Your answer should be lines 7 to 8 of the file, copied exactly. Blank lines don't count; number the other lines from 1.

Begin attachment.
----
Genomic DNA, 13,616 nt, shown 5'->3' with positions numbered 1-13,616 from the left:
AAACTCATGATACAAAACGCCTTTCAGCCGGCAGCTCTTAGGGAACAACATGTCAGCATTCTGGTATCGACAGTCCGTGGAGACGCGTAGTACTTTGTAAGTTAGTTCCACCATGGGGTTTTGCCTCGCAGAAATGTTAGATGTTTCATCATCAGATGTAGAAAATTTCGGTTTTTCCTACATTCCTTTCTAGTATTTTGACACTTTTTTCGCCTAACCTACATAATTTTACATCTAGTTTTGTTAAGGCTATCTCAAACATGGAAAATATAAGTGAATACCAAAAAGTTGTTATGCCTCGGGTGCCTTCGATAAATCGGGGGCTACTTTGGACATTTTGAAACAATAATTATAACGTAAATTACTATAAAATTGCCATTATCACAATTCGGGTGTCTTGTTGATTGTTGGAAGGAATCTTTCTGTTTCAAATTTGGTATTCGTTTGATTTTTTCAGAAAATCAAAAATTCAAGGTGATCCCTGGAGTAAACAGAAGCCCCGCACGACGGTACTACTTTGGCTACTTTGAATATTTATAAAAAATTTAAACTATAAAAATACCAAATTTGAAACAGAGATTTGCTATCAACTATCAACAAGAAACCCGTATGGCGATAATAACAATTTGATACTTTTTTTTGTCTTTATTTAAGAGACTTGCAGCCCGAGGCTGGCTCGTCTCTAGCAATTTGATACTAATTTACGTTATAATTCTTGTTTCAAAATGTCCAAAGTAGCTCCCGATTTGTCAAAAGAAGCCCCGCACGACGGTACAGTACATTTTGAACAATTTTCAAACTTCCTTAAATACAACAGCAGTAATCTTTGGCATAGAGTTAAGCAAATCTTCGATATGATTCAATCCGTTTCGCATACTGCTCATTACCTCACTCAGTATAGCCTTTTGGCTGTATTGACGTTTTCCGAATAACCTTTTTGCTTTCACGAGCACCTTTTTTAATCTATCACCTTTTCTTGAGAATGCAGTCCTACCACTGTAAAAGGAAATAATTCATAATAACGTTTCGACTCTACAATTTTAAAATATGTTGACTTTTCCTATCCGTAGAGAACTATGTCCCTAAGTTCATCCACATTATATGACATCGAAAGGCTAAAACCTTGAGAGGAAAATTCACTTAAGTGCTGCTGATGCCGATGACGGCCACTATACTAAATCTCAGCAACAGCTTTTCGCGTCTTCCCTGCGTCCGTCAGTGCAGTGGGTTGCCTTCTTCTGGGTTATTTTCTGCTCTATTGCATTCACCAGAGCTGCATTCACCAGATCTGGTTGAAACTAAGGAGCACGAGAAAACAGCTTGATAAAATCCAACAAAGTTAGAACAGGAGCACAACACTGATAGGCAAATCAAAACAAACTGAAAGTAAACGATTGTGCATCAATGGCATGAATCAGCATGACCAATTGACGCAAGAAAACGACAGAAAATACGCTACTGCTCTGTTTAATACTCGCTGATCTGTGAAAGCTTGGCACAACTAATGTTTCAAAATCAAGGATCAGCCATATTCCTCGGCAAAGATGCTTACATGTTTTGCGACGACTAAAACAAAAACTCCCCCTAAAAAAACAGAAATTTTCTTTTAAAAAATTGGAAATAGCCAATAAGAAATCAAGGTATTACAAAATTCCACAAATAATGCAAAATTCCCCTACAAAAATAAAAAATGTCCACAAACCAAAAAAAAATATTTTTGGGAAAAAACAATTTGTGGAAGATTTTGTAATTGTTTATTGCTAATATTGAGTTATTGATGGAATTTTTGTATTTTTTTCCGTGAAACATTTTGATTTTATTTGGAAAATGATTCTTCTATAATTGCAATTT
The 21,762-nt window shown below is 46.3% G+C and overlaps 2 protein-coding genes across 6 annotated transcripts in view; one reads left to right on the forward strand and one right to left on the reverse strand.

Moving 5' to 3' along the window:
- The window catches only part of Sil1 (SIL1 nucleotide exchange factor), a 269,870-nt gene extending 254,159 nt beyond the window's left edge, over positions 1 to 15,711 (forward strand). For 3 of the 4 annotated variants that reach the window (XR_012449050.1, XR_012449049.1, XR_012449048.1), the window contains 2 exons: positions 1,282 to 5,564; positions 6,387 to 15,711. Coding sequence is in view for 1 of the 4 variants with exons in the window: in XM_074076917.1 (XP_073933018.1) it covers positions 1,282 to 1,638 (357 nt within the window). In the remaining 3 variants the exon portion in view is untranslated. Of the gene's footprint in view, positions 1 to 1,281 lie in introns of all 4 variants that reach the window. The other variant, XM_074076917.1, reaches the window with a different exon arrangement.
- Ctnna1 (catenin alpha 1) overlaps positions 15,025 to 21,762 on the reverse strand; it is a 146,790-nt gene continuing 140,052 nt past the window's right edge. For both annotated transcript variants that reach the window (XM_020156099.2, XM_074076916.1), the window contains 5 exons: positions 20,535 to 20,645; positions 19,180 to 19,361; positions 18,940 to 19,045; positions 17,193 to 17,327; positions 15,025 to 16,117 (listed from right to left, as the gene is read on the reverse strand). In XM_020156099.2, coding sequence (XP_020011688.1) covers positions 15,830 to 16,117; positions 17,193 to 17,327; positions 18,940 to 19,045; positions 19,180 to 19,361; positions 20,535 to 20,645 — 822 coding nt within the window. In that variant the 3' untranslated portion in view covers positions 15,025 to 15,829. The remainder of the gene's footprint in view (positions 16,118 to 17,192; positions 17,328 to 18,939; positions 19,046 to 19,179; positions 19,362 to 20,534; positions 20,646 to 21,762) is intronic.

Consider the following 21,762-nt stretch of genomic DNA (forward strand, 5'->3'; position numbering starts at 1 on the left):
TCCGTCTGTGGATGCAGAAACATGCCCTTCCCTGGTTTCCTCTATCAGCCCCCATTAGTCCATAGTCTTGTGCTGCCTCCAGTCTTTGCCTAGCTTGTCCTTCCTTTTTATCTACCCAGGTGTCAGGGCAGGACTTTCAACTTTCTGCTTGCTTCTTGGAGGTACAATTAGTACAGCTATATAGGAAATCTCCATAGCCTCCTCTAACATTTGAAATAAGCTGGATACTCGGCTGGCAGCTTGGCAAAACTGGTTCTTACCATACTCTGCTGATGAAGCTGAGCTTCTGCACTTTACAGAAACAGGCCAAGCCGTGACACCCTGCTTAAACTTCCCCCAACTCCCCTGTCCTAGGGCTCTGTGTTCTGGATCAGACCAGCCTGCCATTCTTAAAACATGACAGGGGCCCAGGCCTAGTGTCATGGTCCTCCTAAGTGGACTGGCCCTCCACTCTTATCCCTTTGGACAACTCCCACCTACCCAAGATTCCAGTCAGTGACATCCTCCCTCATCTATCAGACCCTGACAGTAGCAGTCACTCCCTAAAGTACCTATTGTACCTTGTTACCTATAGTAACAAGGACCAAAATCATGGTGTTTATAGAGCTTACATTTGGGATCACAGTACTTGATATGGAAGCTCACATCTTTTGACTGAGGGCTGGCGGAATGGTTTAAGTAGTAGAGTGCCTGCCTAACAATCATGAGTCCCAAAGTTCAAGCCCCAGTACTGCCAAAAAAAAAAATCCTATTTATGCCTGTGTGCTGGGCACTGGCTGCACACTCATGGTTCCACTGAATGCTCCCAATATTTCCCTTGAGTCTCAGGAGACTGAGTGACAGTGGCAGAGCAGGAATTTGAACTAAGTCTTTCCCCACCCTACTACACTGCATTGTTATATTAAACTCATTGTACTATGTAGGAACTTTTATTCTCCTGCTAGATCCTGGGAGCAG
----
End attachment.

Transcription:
Consider the following 21,762-nt stretch of genomic DNA (forward strand, 5'->3'; position numbering starts at 1 on the left):
TCCGTCTGTGGATGCAGAAACATGCCCTTCCCTGGTTTCCTCTATCAGCCCCCATTAGTCCATAGTCTTGTGCTGCCTCCAGTCTTTGCCTAGCTTGTCCTTCCTTTTTATCTACCCAGGTGTCAGGGCAGGACTTTCAACTTTCTGCTTGCTTCTTGGAGGTACAATTAGTACAGCTATATAGGAAATCTCCATAGCCTCCTCTAACATTTGAAATAAGCTGGATACTCGGCTGGCAGCTTGGCAAAACTGGTTCTTACCATACTCTGCTGATGAAGCTGAGCTTCTGCACTTTACAGAAACAGGCCAAGCCGTGACACCCTGCTTAAACTTCCCCCAACTCCCCTGTCCTAGGGCTCTGTGTTCTGGATCAGACCAGCCTGCCATTCTTAAAACATGACAGGGGCCCAGGCCTAGTGTCATGGTCCTCCTAAGTGGACTGGCCCTCCACTCTTATCCCTTTGGACAACTCCCACCTACCCAAGATTCCAGTCAGTGACATCCTCCCTCATCTATCAGACCCTGACAGTAGCAGTCACTCCCTAAAGTACCTATTGTACCTTGTTACCTATAGTAACAAGGACCAAAATCATGGTGTTTATAGAGCTTACATTTGGGATCACAGTACTTGATATGGAAGCTCACATCTTTTGACTGAGGGCTGGCGGAATGGTTTAAGTAGTAGAGTGCCTGCCTAACAATCATGAGTCCCAAAGTTCAAGCCCCAGTACTGCCAAAAAAAAAAATCCTATTTATGCCTGTGTGCTGGGCACTGGCTGCACACTCATGGTTCCACTGAATGCTCCCAATATTTCCCTTGAGTCTCAGGAGACTGAGTGACAGTGGCAGAGCAGGAATTTGAACTAAGTCTTTCCCCACCCTACTACACTGCATTGTTATATTAAACTCATTGTACTATGTAGGAACTTTTATTCTCCTGCTAGATCCTGGGAGCAG